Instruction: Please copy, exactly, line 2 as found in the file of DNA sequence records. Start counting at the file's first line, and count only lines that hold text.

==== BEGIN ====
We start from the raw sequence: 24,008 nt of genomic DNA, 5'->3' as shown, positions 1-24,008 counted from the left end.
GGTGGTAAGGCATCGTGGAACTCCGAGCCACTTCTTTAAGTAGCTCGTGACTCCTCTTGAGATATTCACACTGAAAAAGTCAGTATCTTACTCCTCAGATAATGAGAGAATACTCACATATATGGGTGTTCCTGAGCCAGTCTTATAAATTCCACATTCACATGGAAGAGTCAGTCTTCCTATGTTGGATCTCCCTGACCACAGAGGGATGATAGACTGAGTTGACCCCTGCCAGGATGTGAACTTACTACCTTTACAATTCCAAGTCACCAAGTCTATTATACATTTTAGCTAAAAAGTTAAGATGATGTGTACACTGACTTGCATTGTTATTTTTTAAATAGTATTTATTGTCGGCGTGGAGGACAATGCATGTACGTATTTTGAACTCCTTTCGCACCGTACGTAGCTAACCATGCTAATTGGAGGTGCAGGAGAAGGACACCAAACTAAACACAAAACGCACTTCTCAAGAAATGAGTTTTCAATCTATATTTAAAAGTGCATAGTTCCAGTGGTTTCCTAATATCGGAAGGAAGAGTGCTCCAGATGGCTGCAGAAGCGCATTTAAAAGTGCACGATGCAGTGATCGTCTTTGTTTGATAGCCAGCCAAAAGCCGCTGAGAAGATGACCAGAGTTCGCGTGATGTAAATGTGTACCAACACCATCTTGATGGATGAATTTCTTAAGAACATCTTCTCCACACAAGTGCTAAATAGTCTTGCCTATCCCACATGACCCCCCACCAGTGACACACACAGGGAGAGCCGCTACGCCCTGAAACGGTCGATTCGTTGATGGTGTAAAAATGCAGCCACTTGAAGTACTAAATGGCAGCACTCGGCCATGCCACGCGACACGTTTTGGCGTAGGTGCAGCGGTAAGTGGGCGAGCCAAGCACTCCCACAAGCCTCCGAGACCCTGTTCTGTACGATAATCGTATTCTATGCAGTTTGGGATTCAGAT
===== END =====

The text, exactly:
GGTGGTAAGGCATCGTGGAACTCCGAGCCACTTCTTTAAGTAGCTCGTGACTCCTCTTGAGATATTCACACTGAAAAAGTCAGTATCTTACTCCTCAGATAATGAGAGAATACTCACATATATGGGTGTTCCTGAGCCAGTCTTATAAATTCCACATTCACATGGAAGAGTCAGTCTTCCTATGTTGGATCTCCCTGACCACAGAGGGATGATAGACTGAGTTGACCCCTGCCAGGATGTGAACTTACTACCTTTACAATTCCAAGTCACCAAGTCTATTATACATTTTAGCTAAAAAGTTAAGATGATGTGTACACTGACTTGCATTGTTATTTTTTAAATAGTATTTATTGTCGGCGTGGAGGACAATGCATGTACGTATTTTGAACTCCTTTCGCACCGTACGTAGCTAACCATGCTAATTGGAGGTGCAGGAGAAGGACACCAAACTAAACACAAAACGCACTTCTCAAGAAATGAGTTTTCAATCTATATTTAAAAGTGCATAGTTCCAGTGGTTTCCTAATATCGGAAGGAAGAGTGCTCCAGATGGCTGCAGAAGCGCATTTAAAAGTGCACGATGCAGTGATCGTCTTTGTTTGATAGCCAGCCAAAAGCCGCTGAGAAGATGACCAGAGTTCGCGTGATGTAAATGTGTACCAACACCATCTTGATGGATGAATTTCTTAAGAACATCTTCTCCACACAAGTGCTAAATAGTCTTGCCTATCCCACATGACCCCCCACCAGTGACACACACAGGGAGAGCCGCTACGCCCTGAAACGGTCGATTCGTTGATGGTGTAAAAATGCAGCCACTTGAAGTACTAAATGGCAGCACTCGGCCATGCCACGCGACACGTTTTGGCGTAGGTGCAGCGGTAAGTGGGCGAGCCAAGCACTCCCACAAGCCTCCGAGACCCTGTTCTGTACGATAATCGTATTCTATGCAGTTTGGGATTCAGAT